Bowie Kuhn passed his gut check yesterday.
No lights in Wrigley Field.
No change in the National League playoff schedule.
No Chicago Cubs postseason "home" games played in other teams' parks.
No goofball warping of the World Series schedule.
No kowtowing to the preferences of network TV.
No fear of the anger of baseball's owners who will lose millions of dollars in TV revenue because of Kuhn's decision.
Here's how Kuhn decided to solve the blistering Wrigley Field controversy.
If the Cubs make it to the World Series, then Games 3, 4 and 5 will be scheduled for Wrigley Field, rather than Games 1, 2, 6 and 7, as originally planned. The American League now gets the home-field advantage -- an edge which, historically and statistically, amounts to almost nothing.
That's it. The whole deal.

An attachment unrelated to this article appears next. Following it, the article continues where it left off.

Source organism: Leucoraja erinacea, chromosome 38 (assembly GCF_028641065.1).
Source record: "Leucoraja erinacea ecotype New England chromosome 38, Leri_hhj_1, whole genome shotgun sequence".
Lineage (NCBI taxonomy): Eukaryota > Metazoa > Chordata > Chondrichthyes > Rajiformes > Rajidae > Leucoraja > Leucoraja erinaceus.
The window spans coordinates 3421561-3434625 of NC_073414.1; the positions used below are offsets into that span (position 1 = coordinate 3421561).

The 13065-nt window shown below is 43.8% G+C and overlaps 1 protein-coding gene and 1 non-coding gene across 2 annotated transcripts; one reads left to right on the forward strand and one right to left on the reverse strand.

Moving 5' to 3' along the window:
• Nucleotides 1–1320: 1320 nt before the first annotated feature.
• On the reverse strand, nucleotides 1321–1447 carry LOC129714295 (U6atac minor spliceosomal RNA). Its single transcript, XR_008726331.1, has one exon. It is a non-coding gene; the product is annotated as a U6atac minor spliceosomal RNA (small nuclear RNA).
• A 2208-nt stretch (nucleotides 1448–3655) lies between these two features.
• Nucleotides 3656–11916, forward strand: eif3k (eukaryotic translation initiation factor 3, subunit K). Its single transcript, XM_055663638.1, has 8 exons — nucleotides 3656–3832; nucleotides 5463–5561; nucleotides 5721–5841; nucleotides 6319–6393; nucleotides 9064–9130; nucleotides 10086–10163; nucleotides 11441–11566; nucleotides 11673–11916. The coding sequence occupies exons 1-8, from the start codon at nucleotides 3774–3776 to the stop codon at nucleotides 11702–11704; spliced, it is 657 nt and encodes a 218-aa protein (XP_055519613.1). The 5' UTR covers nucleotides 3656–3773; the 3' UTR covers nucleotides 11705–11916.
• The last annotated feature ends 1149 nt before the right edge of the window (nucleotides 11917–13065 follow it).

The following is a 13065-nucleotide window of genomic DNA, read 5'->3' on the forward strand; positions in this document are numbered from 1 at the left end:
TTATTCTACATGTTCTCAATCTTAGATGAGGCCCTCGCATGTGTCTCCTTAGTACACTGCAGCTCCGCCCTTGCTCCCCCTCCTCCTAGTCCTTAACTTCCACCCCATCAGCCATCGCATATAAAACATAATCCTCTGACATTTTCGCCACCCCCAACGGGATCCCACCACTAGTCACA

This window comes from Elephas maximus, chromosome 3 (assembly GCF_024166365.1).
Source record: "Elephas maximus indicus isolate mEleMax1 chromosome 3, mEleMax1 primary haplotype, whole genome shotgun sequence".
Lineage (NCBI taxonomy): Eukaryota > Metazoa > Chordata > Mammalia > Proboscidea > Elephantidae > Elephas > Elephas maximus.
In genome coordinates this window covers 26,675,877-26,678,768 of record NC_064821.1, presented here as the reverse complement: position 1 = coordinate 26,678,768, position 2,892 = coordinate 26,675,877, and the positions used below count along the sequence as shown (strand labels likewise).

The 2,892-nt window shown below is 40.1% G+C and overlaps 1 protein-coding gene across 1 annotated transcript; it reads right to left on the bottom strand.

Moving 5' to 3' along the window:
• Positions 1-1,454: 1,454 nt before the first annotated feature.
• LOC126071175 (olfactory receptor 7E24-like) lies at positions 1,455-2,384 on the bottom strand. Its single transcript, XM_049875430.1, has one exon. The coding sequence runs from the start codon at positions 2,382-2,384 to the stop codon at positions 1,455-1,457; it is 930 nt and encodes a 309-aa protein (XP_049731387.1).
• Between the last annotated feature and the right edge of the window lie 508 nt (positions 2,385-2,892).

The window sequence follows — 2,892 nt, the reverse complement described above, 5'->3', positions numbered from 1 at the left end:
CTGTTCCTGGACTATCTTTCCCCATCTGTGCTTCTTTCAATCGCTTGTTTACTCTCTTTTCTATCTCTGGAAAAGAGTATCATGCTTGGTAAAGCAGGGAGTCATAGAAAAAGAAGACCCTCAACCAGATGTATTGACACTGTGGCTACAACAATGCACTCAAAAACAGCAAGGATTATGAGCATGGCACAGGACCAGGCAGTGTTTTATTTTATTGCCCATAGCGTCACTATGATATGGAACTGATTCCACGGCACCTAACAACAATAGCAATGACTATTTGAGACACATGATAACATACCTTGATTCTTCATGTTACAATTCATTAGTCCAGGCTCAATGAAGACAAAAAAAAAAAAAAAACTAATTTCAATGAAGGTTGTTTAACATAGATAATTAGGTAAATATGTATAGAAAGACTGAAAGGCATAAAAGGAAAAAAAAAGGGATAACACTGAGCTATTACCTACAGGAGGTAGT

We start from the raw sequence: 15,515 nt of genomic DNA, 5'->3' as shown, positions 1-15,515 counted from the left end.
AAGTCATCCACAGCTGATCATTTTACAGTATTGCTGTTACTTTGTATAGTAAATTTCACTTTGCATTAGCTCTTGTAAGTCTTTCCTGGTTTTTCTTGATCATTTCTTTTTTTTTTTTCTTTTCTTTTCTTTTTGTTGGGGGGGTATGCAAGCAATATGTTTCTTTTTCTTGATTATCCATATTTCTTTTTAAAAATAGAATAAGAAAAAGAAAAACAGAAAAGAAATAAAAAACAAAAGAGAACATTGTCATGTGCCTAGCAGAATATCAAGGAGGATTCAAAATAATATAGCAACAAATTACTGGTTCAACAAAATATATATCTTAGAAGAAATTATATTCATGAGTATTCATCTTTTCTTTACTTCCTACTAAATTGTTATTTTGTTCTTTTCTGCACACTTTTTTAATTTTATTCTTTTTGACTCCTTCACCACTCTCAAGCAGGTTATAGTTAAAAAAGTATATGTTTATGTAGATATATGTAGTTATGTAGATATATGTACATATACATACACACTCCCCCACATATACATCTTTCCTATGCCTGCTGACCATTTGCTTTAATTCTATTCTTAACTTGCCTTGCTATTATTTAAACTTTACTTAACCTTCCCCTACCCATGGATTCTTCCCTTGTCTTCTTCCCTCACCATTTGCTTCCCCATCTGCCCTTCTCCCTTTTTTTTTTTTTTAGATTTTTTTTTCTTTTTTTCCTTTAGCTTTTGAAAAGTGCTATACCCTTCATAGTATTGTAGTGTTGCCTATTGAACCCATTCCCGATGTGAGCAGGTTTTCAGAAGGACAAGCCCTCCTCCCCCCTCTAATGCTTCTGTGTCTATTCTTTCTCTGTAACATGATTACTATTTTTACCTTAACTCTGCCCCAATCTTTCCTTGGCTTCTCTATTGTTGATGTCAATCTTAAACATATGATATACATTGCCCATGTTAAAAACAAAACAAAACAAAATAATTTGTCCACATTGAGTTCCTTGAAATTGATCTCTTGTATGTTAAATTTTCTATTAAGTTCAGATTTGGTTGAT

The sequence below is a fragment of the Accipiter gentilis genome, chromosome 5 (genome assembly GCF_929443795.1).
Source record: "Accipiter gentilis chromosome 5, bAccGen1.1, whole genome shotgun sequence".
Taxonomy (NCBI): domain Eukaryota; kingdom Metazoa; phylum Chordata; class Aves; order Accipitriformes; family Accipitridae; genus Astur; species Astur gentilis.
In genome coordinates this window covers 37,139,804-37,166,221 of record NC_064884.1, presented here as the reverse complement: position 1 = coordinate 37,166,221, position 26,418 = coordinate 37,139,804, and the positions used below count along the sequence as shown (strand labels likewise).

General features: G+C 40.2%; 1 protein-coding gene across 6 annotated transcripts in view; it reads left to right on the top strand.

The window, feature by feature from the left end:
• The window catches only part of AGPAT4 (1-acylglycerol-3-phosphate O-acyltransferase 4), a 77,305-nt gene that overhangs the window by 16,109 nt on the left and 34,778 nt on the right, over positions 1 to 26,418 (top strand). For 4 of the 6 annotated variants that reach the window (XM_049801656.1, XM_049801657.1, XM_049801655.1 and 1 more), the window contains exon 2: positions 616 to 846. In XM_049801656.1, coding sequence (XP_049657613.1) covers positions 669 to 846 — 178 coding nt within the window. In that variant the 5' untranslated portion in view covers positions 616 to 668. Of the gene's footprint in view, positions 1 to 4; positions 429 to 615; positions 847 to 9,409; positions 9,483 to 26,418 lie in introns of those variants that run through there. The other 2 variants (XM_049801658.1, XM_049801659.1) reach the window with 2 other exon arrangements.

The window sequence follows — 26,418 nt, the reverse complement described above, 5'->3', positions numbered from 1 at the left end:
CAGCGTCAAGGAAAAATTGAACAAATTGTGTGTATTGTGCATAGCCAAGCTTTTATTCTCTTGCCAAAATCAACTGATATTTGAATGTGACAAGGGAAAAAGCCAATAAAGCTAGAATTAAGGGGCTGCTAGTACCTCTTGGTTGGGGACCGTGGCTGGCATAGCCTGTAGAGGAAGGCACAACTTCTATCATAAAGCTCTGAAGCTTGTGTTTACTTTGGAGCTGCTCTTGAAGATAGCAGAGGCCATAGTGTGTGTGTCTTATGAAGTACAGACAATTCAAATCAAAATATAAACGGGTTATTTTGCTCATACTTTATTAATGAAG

A sane compromise with no sellout of principle, no damaging of the game's image or integrity.
If Peter Ueberroth wants to know how to be commissioner of baseball, all he has to do is study the way Kuhn decided to go out standing tall.
Kuhn may be a lame duck but he acted like a proud rooster as he decided yesterday to stand up for the rights of the Cubs, the traditions of day baseball and the interests of the fans of the long-suffering Cubs.
In the process, Kuhn told the TV moguls at NBC and ABC, as well as the baseball owners who hired and fired him, that, in the best interests of the game, they might have to sacrifice a few million bucks come October.
For once, profits and Neilsen ratings lost. Baseball won.
Some may laugh at Kuhn when he talks about the "integrity of the game," but this time he had some backbone. Maybe getting fired does that for you.
In football, a gut check usually comes on the goal line.
In baseball, that test of fortitude comes when the commissioner has to decide between the good of the game (and its fans) on one hand and the best interests of the owners' wallets on the other.